The Lasting Marks of a Bully

Bullying effects last into adulthood for victims and for victims who bullied others

(RxWiki News) It may seem as though the idea of the class bully has been around as long as classrooms have, or longer. But that doesn't mean bullying should be an acceptable rite of passage.

A recent study found that children who had been bullied in school were more likely to have social, financial and health problems as adults than children who hadn't been bullied.

Bullies themselves were only more likely to have psychiatric or legal problems as adults if they also had family hardships or psychiatric conditions as children. But those who were both victims and bullies of others did the most poorly as adults.

The more people were bullied as children, the more likely they were to be poor and have health difficulties as adults.

"Report bullying when you see it."

This study, led by Dieter Wolke, PhD, of the Department of Psychology and Division of Mental Health and Wellbeing at the University of Warwick, looked at the long-term effects of bullying.

The researchers followed 1,420 children in western North Carolina from childhood into adulthood.

The children were all aged 9, 11 or 13 when the study began. The children and their parents were interviewed once a year until the children were 16, and asked questions about bullying others or being bullied within the previous three months.

The study only included reports of peer bullying that occurred at school. Bullying was defined as being "a particular object of repeated mockery, physical attacks or threats by peers or siblings."

Being a bully was defined as repeatedly engaging " deliberate actions aimed at causing distress to another or attempts to force another to do something against his or her will by using threats, violence or intimidation."

Three groups were identified. A total of 24 percent of the children had been victims only, meaning they had never bullied others.

Eight percent of the participants were bullies only and had never reported being victims. Another 6 percent of the participants were "bully-victims," which means they had been victims of bullying and had bullied others.

Bullies were a little more likely to be male, but the victims were equally male and female.

Then the participants were interviewed again when they were aged 19, 21 or 24 to 26 years old. All but 10 percent of the original group were interviewed as adults.

The researchers gathered data on the adult participants' health, risky or illegal behaviors, wealth and social relationships.

Assessments of their health included having a serious physical illness, having been in a serious accident, having a sexually transmitted disease, being obese, having a psychiatric disorder and smoking.

Risky or illegal behaviors included felony records as well as interview data about physical fighting, breaking into homes or businesses, frequent drunkenness, use of marijuana or other drugs and number of sexual hook-ups.

The researchers found that bullies were more likely, compared to victims or children not involved in bullying, to have felonies and engage in substance abuse and/or illegal behaviors.

However, this higher risk vanished for bullies after the researchers took into account family hardship and psychiatric disorders the children had.

Yet even after accounting for family hardship and child psychiatric disorders, victims and bully-victims were more likely to have poor health, to be poor, to have trouble keeping a job and to have poorer social relationships than children not involved in bullying.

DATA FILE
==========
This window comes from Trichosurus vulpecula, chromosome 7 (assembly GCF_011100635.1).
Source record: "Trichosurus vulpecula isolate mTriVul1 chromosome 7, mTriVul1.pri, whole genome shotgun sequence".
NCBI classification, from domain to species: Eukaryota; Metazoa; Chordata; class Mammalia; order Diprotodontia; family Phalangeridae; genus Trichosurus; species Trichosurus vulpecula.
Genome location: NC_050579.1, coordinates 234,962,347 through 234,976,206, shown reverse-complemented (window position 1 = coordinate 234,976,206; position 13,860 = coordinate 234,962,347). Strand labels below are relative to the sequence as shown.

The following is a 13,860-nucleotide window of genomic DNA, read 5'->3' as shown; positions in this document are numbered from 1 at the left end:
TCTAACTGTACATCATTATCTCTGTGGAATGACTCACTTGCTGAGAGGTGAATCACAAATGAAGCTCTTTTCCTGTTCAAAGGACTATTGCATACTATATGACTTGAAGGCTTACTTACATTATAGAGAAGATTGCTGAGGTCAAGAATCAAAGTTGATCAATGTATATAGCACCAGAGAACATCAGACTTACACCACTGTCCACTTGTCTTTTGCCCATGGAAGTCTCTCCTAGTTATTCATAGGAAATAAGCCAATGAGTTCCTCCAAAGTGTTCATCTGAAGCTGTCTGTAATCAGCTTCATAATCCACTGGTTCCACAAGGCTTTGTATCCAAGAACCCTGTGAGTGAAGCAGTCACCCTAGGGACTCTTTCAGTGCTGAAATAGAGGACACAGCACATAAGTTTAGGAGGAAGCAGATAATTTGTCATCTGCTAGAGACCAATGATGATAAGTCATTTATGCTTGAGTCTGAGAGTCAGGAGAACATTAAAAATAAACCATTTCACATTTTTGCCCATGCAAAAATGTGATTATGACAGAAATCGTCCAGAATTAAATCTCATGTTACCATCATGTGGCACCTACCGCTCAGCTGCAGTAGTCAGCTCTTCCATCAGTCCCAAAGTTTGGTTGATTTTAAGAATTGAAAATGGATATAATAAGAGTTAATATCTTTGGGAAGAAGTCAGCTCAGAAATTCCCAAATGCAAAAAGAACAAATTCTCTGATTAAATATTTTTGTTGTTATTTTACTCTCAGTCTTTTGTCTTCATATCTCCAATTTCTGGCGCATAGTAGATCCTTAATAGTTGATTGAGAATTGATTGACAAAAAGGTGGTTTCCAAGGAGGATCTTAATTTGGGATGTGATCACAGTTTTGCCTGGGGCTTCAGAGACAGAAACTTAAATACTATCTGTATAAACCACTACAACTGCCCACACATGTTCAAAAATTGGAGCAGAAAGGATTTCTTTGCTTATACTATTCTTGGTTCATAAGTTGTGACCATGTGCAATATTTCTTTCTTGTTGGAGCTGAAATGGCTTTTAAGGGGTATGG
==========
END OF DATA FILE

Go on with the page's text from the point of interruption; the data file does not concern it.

"Bully-victims in school had the worst health outcomes in adulthood," the researchers wrote, "with markedly increased likelihood of having been diagnosed with a serious illness, having been diagnosed with a psychiatric disorder, regular smoking and slow recovery from illness."

The researchers also found that students who were bullied consistently throughout childhood, rather than a couple of times, had an even higher risk for poor outcomes as adults.

The more the children had been bullied, the worse their financial and social relationship problems tended to be.

"Being bullied is not a harmless rite of passage but throws a long shadow over affected people’s lives," the researchers wrote. "Interventions in childhood are likely to reduce long-term health and social costs."

Seanna Crosbie, LCSW, director of program services at Austin Child Guidance Center, was not surprised by these findings.

"We are now learning that bullying can have a larger impact on those targeted," Crosbie said. "For example, children who are bullied are less likely to attend school regularly and can have problems with academic performance."

The effects of bullying extend to support networks as well, Crosbie said.

"Additionally, children who are bullied may have difficulty developing a social circle of friends and other supportive peers, which can be challenging during the middle and high school years," She said."This research supports that being bullied can have longer impacts, that reach into adulthood as well."

Crosbie said it is therefore essential that action to address the problem be taken.

"As we learn in the academic and mental health fields about the influences of bullying, it is important for us to address the root causes of bullying in schools and our communities," Crosbie said. "Educators, parents and children should be taught skills on how to intervene and stop bullying, and schools should adopt anti-bullying campaigns and policies."

This study was published August 19 in the journal Psychological Science. The research was funded by the National Institute of Mental Health, the National Institute on Drug Abuse, the Brain and Behavior Research Foundation, the William T. Grant Foundation and the UK Economic and Social Research Council.

The authors declared no conflicts of interest.

Review Date: 
August 20, 2013
Last Updated:
August 29, 2013